Walmart’s Metaverse, NFT, and Crypto Plans

3 min read

Image Credit: JJBers (Flickr)

Recent Patent Filings Show the Extent that Large Companies are Prepping for Blockchain Profits


What would a Walmart metaverse look and feel like? How valuable would a Walmart cryptocurrency become? Could the world’s largest department store, known for value-priced merchandise, successfully “stock” sought-after NFTs? As many as seven filings made Dec. 30 at the U.S. Patent and Trademark Office (USPTO) together could lay out a roadmap of Walmart’s intention to expand into digital assets and all the digital possibilities provided by the metaverse.

The world’s second-largest retailer by sales is following a number of other highly successful companies developing a digital arm with a look toward the perceived future. This includes blockchain products such as digital currency, NFTs, and the 3-D experiences available through the metaverse. If the business plan follows most others, one-of-a-kind digital products (NFTs) will be available on a metaverse platform with a virtual place to shop.  The currency? A Walmart coin.

The filings at the USPTO include the provision of a Walmart virtual currency including exchange services via blockchain technology. A separate application to the USPTO describes downloadable software for uses ranging from managing a portfolio of cryptocurrencies to e-commerce and augmented reality creation.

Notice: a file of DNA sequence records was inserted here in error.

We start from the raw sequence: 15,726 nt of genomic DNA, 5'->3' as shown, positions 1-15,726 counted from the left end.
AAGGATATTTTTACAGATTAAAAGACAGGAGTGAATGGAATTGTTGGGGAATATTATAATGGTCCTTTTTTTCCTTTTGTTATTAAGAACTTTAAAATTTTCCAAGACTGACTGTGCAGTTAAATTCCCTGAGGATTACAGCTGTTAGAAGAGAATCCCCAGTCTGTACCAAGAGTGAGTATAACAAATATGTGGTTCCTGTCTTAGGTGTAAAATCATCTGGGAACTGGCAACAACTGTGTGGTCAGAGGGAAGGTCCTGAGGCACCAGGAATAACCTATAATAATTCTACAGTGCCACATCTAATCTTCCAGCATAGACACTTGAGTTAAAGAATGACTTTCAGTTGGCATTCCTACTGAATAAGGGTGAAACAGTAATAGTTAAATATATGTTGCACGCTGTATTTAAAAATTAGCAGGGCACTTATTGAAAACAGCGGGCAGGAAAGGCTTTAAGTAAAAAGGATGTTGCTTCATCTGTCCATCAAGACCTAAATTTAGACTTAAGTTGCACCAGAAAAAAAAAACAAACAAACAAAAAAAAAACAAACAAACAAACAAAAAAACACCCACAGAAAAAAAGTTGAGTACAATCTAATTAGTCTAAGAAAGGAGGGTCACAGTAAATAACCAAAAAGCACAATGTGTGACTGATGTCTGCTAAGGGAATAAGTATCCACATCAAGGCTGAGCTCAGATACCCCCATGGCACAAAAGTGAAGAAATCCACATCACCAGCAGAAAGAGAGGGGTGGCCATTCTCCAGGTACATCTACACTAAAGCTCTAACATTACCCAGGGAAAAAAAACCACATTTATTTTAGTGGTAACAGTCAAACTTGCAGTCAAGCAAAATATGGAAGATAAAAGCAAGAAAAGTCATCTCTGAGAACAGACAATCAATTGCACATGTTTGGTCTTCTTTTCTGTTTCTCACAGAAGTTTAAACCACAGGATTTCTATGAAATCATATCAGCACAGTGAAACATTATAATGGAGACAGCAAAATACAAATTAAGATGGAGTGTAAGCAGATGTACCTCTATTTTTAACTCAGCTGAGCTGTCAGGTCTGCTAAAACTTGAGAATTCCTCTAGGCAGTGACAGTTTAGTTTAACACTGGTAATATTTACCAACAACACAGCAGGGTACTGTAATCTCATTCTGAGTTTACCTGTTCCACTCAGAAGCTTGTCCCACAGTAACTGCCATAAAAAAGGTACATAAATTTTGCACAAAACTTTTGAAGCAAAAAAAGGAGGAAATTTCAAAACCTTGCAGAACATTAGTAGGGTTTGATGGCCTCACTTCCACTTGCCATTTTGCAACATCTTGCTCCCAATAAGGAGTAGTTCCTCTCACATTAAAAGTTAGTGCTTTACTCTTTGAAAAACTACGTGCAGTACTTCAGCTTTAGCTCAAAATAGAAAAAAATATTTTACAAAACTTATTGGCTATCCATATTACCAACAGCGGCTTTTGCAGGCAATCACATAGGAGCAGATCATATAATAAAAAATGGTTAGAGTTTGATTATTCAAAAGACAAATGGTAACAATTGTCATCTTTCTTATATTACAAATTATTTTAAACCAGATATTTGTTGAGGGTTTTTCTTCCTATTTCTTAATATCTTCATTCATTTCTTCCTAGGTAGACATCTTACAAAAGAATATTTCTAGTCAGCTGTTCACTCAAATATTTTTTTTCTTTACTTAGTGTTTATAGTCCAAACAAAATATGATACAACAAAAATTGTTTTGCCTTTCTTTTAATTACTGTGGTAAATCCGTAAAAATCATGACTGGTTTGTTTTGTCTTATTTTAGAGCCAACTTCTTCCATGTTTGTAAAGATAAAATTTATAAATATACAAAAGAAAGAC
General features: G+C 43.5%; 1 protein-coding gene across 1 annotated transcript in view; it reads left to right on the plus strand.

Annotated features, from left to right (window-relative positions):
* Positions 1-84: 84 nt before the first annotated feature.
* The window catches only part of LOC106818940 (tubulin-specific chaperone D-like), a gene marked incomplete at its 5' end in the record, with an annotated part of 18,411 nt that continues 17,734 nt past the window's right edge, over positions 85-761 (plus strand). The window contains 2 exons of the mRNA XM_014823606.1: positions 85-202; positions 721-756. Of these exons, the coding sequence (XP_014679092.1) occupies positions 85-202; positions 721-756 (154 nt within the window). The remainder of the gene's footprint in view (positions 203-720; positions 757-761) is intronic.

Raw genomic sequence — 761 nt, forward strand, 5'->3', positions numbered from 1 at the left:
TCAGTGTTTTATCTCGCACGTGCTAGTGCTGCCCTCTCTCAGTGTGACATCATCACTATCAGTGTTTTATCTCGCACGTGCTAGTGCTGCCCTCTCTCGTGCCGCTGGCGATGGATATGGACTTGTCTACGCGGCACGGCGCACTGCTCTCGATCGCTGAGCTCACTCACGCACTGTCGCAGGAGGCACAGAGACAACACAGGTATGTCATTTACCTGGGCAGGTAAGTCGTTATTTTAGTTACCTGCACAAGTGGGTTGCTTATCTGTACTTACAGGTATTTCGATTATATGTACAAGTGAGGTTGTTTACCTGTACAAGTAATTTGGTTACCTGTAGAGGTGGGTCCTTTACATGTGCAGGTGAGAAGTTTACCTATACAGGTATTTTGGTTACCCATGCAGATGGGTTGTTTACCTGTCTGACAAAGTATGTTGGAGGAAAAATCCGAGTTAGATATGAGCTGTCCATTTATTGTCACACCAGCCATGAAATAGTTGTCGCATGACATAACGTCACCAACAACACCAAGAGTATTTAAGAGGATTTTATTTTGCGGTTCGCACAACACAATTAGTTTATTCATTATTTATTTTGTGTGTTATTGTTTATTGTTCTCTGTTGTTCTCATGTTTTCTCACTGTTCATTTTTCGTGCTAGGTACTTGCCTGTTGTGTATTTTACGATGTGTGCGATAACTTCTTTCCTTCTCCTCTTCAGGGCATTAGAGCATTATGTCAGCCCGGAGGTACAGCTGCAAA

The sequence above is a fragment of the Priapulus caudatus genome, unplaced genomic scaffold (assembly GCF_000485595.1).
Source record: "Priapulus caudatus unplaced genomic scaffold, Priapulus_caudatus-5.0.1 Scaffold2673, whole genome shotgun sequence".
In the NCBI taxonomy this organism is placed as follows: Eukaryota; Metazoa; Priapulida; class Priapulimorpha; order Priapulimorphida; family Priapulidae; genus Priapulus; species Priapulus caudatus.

In one of the filings, Walmart details the possibility of a virtual reality game and an online retail service with a marketplace of digital goods authenticated by NFTs. These goods could range from coffee makers, to exercise bikes, children’s toys, easy chairs, whatever makes the user’s experience more fulfilling in the Walmart metaverse.

According to a quote in Barrons’ attributed to a “company spokesman” Walmart routinely files patents. The spokesman said, “Walmart is continuously exploring how technologies may shape the future of shopping experiences.” The filings are described as “super intense” according to trademark attorney, Josh Gerben, “There’s a lot of language in these, which shows that there’s a lot of planning going on behind the scenes about how they’re going to address cryptocurrency, how they’re going to address the metaverse and the virtual world that appears to be coming or that’s already here.” Gerben said that ever since Facebook announced it was changing its company name to Meta, signaling its ambitions beyond social media, businesses have been rushing to figure out how they will fit into a virtual world. “All of a sudden, everyone is like, this is becoming super real and we need to make sure our IP is protected in the space,’” said the trademark attorney.

Paul Hoffman

Managing Editor, Channelchek


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